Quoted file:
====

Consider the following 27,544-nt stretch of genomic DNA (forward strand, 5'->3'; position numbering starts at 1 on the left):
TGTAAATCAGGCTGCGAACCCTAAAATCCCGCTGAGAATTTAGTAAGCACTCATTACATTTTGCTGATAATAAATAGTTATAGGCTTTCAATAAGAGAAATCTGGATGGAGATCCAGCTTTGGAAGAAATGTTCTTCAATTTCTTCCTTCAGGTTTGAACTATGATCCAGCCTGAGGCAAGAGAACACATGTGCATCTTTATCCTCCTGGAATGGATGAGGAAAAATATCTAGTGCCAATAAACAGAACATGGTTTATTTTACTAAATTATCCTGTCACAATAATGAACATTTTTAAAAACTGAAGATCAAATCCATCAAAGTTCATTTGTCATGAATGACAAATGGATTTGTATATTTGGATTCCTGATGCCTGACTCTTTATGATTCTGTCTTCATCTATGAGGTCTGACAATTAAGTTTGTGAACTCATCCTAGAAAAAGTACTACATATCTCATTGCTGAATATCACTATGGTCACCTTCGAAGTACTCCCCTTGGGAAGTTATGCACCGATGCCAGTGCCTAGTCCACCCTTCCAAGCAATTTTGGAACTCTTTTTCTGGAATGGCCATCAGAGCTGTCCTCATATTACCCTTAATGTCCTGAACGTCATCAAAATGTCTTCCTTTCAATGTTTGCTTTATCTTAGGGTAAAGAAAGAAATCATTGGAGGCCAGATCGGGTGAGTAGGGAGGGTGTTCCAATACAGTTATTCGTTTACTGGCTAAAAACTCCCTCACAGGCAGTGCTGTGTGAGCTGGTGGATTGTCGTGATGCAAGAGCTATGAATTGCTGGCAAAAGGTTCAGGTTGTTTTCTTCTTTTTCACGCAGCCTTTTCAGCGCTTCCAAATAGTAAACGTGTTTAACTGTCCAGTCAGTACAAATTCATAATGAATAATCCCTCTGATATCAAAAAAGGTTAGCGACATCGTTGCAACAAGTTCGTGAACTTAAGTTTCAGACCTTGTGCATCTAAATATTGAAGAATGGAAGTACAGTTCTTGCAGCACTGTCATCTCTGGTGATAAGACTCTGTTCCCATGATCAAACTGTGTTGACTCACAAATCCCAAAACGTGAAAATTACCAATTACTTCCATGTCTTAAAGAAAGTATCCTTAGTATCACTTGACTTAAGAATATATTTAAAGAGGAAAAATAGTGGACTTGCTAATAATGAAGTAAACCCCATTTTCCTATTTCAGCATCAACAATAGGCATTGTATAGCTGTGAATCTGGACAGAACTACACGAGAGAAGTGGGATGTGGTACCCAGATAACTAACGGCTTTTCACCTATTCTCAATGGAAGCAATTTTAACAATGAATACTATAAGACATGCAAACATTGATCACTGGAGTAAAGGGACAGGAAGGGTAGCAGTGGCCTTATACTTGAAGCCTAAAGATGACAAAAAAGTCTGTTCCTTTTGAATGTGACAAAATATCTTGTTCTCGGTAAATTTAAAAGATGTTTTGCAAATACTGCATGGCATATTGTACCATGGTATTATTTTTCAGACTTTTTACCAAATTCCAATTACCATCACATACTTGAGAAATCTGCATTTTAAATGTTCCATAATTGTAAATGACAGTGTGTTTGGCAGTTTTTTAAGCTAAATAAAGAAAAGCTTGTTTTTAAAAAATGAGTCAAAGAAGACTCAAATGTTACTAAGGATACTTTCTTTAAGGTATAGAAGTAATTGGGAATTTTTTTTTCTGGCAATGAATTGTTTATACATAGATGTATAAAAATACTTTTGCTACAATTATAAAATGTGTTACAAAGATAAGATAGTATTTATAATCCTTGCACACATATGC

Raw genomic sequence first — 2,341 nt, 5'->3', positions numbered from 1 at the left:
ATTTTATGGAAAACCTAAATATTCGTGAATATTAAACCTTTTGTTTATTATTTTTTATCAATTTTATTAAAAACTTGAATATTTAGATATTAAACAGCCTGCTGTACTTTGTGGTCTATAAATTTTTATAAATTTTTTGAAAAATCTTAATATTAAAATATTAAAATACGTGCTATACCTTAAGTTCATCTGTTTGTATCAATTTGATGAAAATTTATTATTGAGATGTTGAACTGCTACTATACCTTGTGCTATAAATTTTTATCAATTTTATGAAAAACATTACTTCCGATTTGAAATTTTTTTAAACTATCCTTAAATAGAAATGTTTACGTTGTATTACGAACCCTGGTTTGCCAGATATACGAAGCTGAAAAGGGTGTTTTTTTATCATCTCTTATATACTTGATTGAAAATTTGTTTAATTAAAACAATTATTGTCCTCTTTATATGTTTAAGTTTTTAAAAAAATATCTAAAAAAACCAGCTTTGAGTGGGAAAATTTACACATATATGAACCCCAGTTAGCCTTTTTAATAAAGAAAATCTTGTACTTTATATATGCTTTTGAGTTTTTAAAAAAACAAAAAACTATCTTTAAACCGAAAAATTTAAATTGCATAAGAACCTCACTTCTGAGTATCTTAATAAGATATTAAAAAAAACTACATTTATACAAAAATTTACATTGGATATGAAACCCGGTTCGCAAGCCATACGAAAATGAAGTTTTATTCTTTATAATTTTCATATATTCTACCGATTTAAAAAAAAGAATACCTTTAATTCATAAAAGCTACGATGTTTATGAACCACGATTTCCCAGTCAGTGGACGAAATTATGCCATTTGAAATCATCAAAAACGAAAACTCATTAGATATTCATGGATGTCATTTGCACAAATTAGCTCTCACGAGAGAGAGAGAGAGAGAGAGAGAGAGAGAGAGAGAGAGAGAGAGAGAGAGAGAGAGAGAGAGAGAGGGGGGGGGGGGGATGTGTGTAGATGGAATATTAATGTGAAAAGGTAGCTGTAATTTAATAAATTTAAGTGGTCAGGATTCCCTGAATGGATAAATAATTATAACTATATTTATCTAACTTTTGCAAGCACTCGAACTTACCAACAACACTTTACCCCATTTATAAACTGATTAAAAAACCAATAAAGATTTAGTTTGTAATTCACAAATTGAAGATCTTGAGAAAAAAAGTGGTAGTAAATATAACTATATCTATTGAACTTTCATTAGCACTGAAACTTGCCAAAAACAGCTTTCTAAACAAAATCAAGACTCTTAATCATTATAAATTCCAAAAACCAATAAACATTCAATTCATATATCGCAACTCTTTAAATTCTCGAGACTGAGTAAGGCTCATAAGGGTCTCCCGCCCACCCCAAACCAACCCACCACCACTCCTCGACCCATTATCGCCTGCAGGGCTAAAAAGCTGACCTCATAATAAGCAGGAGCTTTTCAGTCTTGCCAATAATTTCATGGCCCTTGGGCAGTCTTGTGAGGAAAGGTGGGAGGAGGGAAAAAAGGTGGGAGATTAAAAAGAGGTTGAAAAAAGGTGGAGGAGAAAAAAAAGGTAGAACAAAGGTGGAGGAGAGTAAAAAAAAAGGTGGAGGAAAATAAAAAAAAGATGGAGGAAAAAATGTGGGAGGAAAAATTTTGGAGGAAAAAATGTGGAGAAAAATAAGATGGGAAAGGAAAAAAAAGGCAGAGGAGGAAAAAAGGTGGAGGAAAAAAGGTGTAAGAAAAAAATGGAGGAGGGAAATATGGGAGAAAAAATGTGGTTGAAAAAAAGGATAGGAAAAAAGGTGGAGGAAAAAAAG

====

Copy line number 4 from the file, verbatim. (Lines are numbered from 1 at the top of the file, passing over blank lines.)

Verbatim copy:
ATTTTATGGAAAACCTAAATATTCGTGAATATTAAACCTTTTGTTTATTATTTTTTATCAATTTTATTAAAAACTTGAATATTTAGATATTAAACAGCCTGCTGTACTTTGTGGTCTATAAATTTTTATAAATTTTTTGAAAAATCTTAATATTAAAATATTAAAATACGTGCTATACCTTAAGTTCATCTGTTTGTATCAATTTGATGAAAATTTATTATTGAGATGTTGAACTGCTACTATACCTTGTGCTATAAATTTTTATCAATTTTATGAAAAACATTACTTCCGATTTGAAATTTTTTTAAACTATCCTTAAATAGAAATGTTTACGTTGTATTACGAACCCTGGTTTGCCAGATATACGAAGCTGAAAAGGGTGTTTTTTTATCATCTCTTATATACTTGATTGAAAATTTGTTTAATTAAAACAATTATTGTCCTCTTTATATGTTTAAGTTTTTAAAAAAATATCTAAAAAAACCAGCTTTGAGTGGGAAAATTTACACATATATGAACCCCAGTTAGCCTTTTTAATAAAGAAAATCTTGTACTTTATATATGCTTTTGAGTTTTTAAAAAAACAAAAAACTATCTTTAAACCGAAAAATTTAAATTGCATAAGAACCTCACTTCTGAGTATCTTAATAAGATATTAAAAAAAACTACATTTATACAAAAATTTACATTGGATATGAAACCCGGTTCGCAAGCCATACGAAAATGAAGTTTTATTCTTTATAATTTTCATATATTCTACCGATTTAAAAAAAAGAATACCTTTAATTCATAAAAGCTACGATGTTTATGAACCACGATTTCCCAGTCAGTGGACGAAATTATGCCATTTGAAATCATCAAAAACGAAAACTCATTAGATATTCATGGATGTCATTTGCACAAATTAGCTCTCACGAGAGAGAGAGAGAGAGAGAGAGAGAGAGAGAGAGAGAGAGAGAGAGAGAGAGAGAGAGAGAGAGAGGGGGGGGGGGGGATGTGTGTAGATGGAATATTAATGTGAAAAGGTAGCTGTAATTTAATAAATTTAAGTGGTCAGGATTCCCTGAATGGATAAATAATTATAACTATATTTATCTAACTTTTGCAAGCACTCGAACTTACCAACAACACTTTACCCCATTTATAAACTGATTAAAAAACCAATAAAGATTTAGTTTGTAATTCACAAATTGAAGATCTTGAGAAAAAAAGTGGTAGTAAATATAACTATATCTATTGAACTTTCATTAGCACTGAAACTTGCCAAAAACAGCTTTCTAAACAAAATCAAGACTCTTAATCATTATAAATTCCAAAAACCAATAAACATTCAATTCATATATCGCAACTCTTTAAATTCTCGAGACTGAGTAAGGCTCATAAGGGTCTCCCGCCCACCCCAAACCAACCCACCACCACTCCTCGACCCATTATCGCCTGCAGGGCTAAAAAGCTGACCTCATAATAAGCAGGAGCTTTTCAGTCTTGCCAATAATTTCATGGCCCTTGGGCAGTCTTGTGAGGAAAGGTGGGAGGAGGGAAAAAAGGTGGGAGATTAAAAAGAGGTTGAAAAAAGGTGGAGGAGAAAAAAAAGGTAGAACAAAGGTGGAGGAGAGTAAAAAAAAAGGTGGAGGAAAATAAAAAAAAGATGGAGGAAAAAATGTGGGAGGAAAAATTTTGGAGGAAAAAATGTGGAGAAAAATAAGATGGGAAAGGAAAAAAAAGGCAGAGGAGGAAAAAAGGTGGAGGAAAAAAGGTGTAAGAAAAAAATGGAGGAGGGAAATATGGGAGAAAAAATGTGGTTGAAAAAAAGGATAGGAAAAAAGGTGGAGGAAAAAAAG